I've written about many exchange-traded funds, and I thought it would be worthwhile to see how these ETFs coordinate to create the equity portion of a diversified portfolio, or at least my idea of one. The following is an actual account, recently implemented, that shows a blend of ETFs, common stocks and even a closed-end fund.

I'm not a fan of all-ETF portfolios, but I'm a big believer in using the best tool to capture a given effect. For some people, the best tool might be an ETF, and for others, it might be a stock. The following represents one person's best way to capture a diversified portfolio. For purposes of this article, I'll go sector by sector, but focus on the funds.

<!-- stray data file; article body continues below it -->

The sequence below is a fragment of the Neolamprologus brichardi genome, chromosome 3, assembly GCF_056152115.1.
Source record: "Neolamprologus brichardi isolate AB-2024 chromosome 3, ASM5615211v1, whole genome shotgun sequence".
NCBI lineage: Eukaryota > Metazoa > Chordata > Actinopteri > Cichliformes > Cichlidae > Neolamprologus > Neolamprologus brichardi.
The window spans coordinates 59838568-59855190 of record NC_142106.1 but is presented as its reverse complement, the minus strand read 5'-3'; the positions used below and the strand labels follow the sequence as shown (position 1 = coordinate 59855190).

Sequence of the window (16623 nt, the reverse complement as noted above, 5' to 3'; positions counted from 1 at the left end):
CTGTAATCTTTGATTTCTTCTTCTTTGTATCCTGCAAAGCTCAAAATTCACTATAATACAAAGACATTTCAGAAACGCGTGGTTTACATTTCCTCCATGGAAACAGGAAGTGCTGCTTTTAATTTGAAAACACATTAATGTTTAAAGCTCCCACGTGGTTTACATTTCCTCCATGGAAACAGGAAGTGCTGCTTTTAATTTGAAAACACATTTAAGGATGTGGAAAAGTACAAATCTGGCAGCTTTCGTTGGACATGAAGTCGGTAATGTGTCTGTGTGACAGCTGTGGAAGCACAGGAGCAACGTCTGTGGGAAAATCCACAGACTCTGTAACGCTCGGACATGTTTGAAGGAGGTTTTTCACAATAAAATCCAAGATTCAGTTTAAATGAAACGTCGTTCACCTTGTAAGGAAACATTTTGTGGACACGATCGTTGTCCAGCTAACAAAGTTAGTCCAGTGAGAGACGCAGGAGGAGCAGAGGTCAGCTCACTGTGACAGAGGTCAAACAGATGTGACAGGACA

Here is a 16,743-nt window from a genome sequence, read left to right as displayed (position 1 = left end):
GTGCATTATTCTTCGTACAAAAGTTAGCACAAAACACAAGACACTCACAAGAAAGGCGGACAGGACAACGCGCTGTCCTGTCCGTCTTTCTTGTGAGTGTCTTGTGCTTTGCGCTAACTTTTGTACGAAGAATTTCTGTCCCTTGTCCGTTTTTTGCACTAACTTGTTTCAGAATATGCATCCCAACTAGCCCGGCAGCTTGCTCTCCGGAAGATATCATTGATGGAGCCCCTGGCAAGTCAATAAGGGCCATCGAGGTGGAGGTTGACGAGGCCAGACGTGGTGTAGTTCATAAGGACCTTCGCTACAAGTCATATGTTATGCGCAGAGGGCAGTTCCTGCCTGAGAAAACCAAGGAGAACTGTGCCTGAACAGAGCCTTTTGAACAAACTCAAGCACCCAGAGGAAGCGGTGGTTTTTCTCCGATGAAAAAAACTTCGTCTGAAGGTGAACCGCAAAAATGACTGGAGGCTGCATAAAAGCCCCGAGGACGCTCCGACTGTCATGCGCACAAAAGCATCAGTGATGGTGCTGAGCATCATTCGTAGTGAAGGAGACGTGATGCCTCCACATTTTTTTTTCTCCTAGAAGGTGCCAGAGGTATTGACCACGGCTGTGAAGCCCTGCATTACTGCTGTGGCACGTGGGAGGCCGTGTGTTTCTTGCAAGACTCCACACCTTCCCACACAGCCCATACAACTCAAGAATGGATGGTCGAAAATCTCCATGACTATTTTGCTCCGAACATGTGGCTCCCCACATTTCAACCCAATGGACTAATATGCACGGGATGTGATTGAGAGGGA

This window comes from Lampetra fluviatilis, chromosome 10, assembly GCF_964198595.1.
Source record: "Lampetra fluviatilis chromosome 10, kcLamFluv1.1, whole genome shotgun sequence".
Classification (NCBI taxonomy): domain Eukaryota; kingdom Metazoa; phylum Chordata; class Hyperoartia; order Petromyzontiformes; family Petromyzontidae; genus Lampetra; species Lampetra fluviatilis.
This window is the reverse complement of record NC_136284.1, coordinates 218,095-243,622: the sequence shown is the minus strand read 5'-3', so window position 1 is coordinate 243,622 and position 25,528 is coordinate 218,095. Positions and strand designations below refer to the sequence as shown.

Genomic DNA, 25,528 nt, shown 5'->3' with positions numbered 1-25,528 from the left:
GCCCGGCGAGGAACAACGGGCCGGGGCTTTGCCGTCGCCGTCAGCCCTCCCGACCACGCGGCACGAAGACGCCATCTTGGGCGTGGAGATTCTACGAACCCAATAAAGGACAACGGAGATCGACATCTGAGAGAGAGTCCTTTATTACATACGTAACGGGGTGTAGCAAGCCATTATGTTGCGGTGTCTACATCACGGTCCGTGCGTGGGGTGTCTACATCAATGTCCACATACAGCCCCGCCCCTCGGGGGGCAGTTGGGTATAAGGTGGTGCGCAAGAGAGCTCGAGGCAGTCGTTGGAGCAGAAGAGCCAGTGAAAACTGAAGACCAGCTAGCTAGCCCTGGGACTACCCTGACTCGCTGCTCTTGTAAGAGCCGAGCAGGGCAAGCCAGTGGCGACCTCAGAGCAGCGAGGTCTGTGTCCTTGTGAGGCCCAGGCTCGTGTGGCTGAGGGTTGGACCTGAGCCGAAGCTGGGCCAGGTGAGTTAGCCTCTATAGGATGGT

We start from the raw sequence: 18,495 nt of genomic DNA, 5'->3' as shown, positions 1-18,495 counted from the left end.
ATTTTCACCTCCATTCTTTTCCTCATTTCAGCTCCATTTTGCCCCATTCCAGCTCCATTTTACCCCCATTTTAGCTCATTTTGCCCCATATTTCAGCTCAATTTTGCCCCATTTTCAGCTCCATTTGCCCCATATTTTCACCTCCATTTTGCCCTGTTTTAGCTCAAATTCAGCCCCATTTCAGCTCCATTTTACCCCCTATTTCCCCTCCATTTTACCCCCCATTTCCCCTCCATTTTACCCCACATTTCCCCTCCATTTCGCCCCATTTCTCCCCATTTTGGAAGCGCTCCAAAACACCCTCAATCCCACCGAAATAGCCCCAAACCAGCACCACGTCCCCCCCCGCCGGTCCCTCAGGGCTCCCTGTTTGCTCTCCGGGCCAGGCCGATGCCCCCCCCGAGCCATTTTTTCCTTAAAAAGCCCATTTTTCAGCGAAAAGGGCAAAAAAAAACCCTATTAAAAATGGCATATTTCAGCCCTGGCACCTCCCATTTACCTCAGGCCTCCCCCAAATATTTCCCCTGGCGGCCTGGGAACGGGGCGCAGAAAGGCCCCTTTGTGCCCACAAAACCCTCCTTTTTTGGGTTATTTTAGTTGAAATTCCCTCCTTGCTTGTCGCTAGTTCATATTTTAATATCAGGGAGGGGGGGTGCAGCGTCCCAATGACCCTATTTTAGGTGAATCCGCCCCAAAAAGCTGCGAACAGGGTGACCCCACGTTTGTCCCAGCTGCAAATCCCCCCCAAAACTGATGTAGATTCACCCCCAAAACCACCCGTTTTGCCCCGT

Financial

In the financial sector, the client has 3% in a domestic large-cap bank stock, 3% in an Irish bank stock and 9% in the WisdomTree Pacific ex-Japan High-Yielding Equity Fund ( DNH), which I wrote about a few months ago. It's less volatile than the S&P 500 and has a 6% yield.

DNH has 87% of its assets in Australia, which is known for mining, but 50% of the fund is in Australian bank stocks. The chart shows that DNH is really a proxy for Australian financials, as it correlates almost exactly with National Australia Bank ( NAB) and much less so with BHP Billiton ( BHP). Therefore, its total weight in the banking sector is 15%, compared to 21% for the S&P 500.

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